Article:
Over the 21st century, serious water shortages are likely in several areas of the U.S. unless actions are taken soon to adapt to future changes in water resources, according to a new study.
The study, published February 28, 2019, in Earth’s Future, not only looked at future trends in water supply and water demand across the contiguous U.S., but also examined which adaptation measures would be the most effective to use. The analysis showed that reductions in water use for agriculture will likely be one of our best adaptation tools.
Water shortages inevitably occur when the demand for water outpaces the water supply. In the U.S., water demand is expected to broadly increase as the population grows from its current size of approximately 328 million people to 514 million people in 2100. Meanwhile, water supplies will undergo variable changes in response to climate change. In some communities, the supplies are expected to drop as temperatures warm and droughts become more common. In other communities, supplies could increase if the precipitation increases as expected, but rising temperatures will still boost water evaporation rates and put a strain on water supplies in many areas.
Of the 204 watersheds examined in the U.S., shortages will likely occur in 83 basins in the near future (2021–2045), 92 basins in the mid-future (2046–2070), and 96 basins in the far future (2071–2095) if no adaptation measures are taken, according to the new study. These shortages are projected to happen even with continued improvements in water efficiency on pace with the rate at which water efficiency is changing today.
To stave off the shortages, the scientists used their water resource model to examine how effective several measures would be, including reservoir storage enhancements, instream flow reductions, and groundwater depletion among others. Reservoir storage enhancements, which can be used to store water when it is plentiful for later times when it is scarce, were found to be largely ineffective for many of the drought-prone regions where water for such enhancements is simply unavailable. As for diverting water from streams and rivers and tapping into more groundwater supplies, these approaches would help to reduce shortages but would carry heavy external costs. For example, excessive water withdrawals could lead to the collapse of fish populations. Hence, the authors caution against a heavy reliance on their use while acknowledging that pressure to employ these options will likely increase in the future.
Of all the options studied, reductions in water use for agriculture appeared to be the most promising for preventing water shortages. This could potentially be achieved by making drastic improvements to irrigation efficiency beyond the current pace of technological advances as well as abandoning irrigation practices on low-value crops, the scientists say.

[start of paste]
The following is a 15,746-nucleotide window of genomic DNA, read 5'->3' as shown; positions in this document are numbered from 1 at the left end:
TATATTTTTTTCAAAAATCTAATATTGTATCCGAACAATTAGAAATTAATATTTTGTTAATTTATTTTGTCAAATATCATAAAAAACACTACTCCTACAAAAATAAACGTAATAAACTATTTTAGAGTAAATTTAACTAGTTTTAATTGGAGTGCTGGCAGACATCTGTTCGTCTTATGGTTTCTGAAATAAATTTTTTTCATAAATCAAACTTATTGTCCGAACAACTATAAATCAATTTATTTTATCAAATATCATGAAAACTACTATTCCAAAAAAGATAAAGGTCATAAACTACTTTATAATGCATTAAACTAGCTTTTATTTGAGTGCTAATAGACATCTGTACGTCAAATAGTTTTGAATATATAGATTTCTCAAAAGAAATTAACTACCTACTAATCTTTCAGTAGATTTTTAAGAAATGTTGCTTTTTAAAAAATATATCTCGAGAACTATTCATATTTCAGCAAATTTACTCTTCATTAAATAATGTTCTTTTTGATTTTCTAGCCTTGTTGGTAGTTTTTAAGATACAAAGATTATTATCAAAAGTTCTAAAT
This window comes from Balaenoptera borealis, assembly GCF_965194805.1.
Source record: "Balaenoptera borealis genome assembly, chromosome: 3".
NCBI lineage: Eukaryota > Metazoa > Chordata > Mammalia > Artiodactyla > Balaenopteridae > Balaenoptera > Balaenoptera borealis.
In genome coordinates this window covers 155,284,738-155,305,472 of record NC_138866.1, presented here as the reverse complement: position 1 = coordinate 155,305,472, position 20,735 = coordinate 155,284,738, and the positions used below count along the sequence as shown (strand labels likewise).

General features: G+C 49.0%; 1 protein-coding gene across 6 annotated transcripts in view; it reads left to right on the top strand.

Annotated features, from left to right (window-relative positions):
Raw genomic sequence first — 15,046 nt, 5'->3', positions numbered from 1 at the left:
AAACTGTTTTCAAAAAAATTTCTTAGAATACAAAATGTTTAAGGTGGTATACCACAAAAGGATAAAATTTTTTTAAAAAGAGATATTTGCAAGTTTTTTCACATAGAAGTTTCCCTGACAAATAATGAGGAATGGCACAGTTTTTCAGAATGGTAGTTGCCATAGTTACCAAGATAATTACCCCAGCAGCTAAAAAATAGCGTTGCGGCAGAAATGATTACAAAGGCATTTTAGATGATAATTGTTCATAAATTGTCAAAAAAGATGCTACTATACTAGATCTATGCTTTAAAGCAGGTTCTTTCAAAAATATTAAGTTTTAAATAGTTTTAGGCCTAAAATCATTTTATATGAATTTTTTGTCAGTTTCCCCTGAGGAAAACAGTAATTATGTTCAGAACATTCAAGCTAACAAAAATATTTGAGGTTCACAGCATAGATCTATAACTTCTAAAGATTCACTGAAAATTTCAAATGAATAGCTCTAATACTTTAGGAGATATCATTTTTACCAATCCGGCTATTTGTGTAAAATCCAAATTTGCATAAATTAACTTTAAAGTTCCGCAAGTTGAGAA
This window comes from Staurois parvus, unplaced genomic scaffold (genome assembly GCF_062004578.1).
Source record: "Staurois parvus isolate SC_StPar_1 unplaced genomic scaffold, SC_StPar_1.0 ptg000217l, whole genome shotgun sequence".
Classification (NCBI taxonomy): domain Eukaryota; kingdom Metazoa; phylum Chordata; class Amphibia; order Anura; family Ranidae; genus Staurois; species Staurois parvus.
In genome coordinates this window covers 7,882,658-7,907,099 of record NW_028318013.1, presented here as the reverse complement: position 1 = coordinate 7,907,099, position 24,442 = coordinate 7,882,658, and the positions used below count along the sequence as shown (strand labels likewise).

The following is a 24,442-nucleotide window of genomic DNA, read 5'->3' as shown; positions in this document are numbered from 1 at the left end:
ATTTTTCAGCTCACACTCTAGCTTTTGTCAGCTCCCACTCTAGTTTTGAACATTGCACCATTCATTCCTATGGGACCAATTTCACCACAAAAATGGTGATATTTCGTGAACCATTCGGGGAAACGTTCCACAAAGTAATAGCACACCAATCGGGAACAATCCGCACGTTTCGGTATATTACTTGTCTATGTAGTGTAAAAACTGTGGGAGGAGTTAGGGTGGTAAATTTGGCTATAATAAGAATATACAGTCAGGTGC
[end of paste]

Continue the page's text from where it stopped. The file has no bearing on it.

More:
Clearly, the future choices that many communities will have to make to maintain adequate water supplies will not be easy, as demonstrated by this sobering new study. Comprehensive planning studies such as this one can help guide communities to the best options. Future studies to explore other water conservation options would also be worthwhile. Sandra Postel, an expert on water resources issues, is championing a technologically smarter and more natural approach to fixing our broken water cycles, which could involve solutions like precision irrigation systems and wetland restoration. She recently wrote in Trend:
It’s tempting to try to solve our water problems with bigger dams, deeper wells, and longer water transfers. But as Albert Einstein reminded us decades ago, ‘We can’t solve problems by using the same kind of thinking we used when we created them.’ That means thinking differently about how we use, manage, and value water. And it means figuring out how to repair and replenish the water cycle even as we prosper. It’s a tall order. But some pioneers are showing the way.
Bottom line: Future water shortages in parts of the U.S. are likely given increasing water demands and decreasing water supplies. A new study suggests reductions in water use for agriculture may be one of the best approaches for avoiding future water shortages.
Deanna Conners is an Environmental Scientist who holds a Ph.D. in Toxicology and an M.S. in Environmental Studies. Her interest in toxicology stems from having grown up near the Love Canal Superfund Site in New York. Her current work is to provide high-quality scientific information to the public and decision-makers and to help build cross-disciplinary partnerships that help solve environmental problems. She writes about Earth science and nature conservation for EarthSky.